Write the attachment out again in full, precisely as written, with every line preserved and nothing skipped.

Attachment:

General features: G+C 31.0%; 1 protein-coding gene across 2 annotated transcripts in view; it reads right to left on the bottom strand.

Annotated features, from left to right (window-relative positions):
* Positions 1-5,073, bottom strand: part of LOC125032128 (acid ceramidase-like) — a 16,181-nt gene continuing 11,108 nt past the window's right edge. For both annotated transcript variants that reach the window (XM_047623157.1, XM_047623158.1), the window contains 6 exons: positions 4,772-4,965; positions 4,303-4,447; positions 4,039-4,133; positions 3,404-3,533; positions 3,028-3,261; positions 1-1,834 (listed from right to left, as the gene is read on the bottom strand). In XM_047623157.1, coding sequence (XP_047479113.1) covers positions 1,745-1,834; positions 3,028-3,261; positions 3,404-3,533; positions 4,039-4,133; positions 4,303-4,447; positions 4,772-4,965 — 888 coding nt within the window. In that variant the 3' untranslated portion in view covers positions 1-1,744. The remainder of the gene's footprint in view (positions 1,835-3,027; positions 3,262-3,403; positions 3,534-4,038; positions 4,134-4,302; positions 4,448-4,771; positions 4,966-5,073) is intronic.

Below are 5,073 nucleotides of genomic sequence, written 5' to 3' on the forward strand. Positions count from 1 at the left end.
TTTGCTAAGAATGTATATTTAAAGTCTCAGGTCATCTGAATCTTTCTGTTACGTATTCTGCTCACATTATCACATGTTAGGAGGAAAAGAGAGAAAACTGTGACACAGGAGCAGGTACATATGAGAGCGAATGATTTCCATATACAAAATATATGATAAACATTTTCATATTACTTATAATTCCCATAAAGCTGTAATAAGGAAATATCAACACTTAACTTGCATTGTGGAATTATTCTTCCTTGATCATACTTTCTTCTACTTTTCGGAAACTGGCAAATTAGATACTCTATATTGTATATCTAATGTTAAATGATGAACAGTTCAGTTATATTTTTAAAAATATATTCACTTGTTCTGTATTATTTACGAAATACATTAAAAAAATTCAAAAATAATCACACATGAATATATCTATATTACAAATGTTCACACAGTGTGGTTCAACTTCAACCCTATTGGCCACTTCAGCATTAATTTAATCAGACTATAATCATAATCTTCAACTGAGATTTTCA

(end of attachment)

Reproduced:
General features: G+C 31.0%; 1 protein-coding gene across 2 annotated transcripts in view; it reads right to left on the bottom strand.

Annotated features, from left to right (window-relative positions):
* Positions 1-5,073, bottom strand: part of LOC125032128 (acid ceramidase-like) — a 16,181-nt gene continuing 11,108 nt past the window's right edge. For both annotated transcript variants that reach the window (XM_047623157.1, XM_047623158.1), the window contains 6 exons: positions 4,772-4,965; positions 4,303-4,447; positions 4,039-4,133; positions 3,404-3,533; positions 3,028-3,261; positions 1-1,834 (listed from right to left, as the gene is read on the bottom strand). In XM_047623157.1, coding sequence (XP_047479113.1) covers positions 1,745-1,834; positions 3,028-3,261; positions 3,404-3,533; positions 4,039-4,133; positions 4,303-4,447; positions 4,772-4,965 — 888 coding nt within the window. In that variant the 3' untranslated portion in view covers positions 1-1,744. The remainder of the gene's footprint in view (positions 1,835-3,027; positions 3,262-3,403; positions 3,534-4,038; positions 4,134-4,302; positions 4,448-4,771; positions 4,966-5,073) is intronic.

Below are 5,073 nucleotides of genomic sequence, written 5' to 3' on the forward strand. Positions count from 1 at the left end.
TTTGCTAAGAATGTATATTTAAAGTCTCAGGTCATCTGAATCTTTCTGTTACGTATTCTGCTCACATTATCACATGTTAGGAGGAAAAGAGAGAAAACTGTGACACAGGAGCAGGTACATATGAGAGCGAATGATTTCCATATACAAAATATATGATAAACATTTTCATATTACTTATAATTCCCATAAAGCTGTAATAAGGAAATATCAACACTTAACTTGCATTGTGGAATTATTCTTCCTTGATCATACTTTCTTCTACTTTTCGGAAACTGGCAAATTAGATACTCTATATTGTATATCTAATGTTAAATGATGAACAGTTCAGTTATATTTTTAAAAATATATTCACTTGTTCTGTATTATTTACGAAATACATTAAAAAAATTCAAAAATAATCACACATGAATATATCTATATTACAAATGTTCACACAGTGTGGTTCAACTTCAACCCTATTGGCCACTTCAGCATTAATTTAATCAGACTATAATCATAATCTTCAACTGAGATTTTCA